October 30, 2006

Las Vegas appealing judge's ruling on feeding homeless at parks


The city is appealing a local judge's ruling that a law against providing food to homeless people at city parks is unconstitutional.

A city prosecutor was not given a chance to oppose dismissal of a misdemeanor charge against a California man who was cited under an ordinance the City Council approved in July, Ben Little, an assistant Las Vegas city attorney, told the Las Vegas Review-Journal for a Friday report.

Little declined further comment, saying the case remained pending following Thursday's appeal.

The American Civil Liberties Union of Nevada hailed Municipal Court Judge George Assad's decision to dismiss the case. Assad said the ordinance was unconstitutionally vague and denied equal protection of the law.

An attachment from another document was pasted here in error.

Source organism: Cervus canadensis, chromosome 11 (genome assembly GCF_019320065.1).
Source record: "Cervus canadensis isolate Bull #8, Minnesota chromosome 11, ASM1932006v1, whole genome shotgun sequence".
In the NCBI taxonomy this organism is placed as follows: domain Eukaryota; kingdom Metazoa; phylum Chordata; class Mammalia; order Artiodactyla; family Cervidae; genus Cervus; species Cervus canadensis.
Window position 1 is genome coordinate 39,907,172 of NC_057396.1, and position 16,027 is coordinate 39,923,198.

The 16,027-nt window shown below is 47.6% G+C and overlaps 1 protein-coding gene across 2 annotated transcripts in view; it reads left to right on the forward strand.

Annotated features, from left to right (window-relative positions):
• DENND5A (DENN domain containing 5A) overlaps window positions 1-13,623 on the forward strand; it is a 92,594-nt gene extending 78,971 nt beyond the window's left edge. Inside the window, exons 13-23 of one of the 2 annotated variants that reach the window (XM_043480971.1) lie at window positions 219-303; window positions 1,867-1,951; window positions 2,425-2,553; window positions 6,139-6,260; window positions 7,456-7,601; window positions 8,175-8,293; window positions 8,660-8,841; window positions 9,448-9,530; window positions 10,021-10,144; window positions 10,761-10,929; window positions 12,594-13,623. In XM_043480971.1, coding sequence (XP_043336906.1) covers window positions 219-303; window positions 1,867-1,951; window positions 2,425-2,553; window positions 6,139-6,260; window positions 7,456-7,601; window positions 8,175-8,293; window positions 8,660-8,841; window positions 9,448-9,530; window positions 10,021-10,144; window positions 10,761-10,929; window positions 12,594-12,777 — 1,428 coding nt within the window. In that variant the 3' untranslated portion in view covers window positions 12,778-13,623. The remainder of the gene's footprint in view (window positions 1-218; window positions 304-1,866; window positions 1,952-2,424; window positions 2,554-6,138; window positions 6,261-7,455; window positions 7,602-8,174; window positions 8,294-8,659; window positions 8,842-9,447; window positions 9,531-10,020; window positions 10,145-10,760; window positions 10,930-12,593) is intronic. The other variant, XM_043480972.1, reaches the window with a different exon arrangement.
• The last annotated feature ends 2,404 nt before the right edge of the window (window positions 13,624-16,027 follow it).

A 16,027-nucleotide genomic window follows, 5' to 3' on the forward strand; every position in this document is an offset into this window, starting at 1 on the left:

Patrick Band, the California activist who had been issued a summons Aug. 10 for feeding people at a park east of downtown Las Vegas, said he was surprised by the ruling.

"For a judge on that level to throw out a case and to claim it's unconstitutional, that's rare and exciting and interesting," Band told the Review-Journal. "Personally, it's a great thing. I'm glad that's taken care of."

Band was one of five people issued summonses under an ordinance making it illegal to provide food or meals to the indigent "for free or for a nominal fee" in parks.

Las Vegas Mayor Oscar Goodman, a vocal supporter of cracking down on the homeless, has said handouts discourage indigent people from seeking help from social service providers set up to handle mental health and substance abuse problems.

An ACLU lawyer said the city should stop enforcing the ordinance - at least until a federal court rules on the ACLU lawsuit.

"There is absolutely no justification and no basis for marshals, police or anyone else to be arresting or citing people based on this law that a Las Vegas judge has ruled unconstitutional," said Allen Lichtenstein, ACLU general counsel in Las Vegas.


Post a Comment

<< Home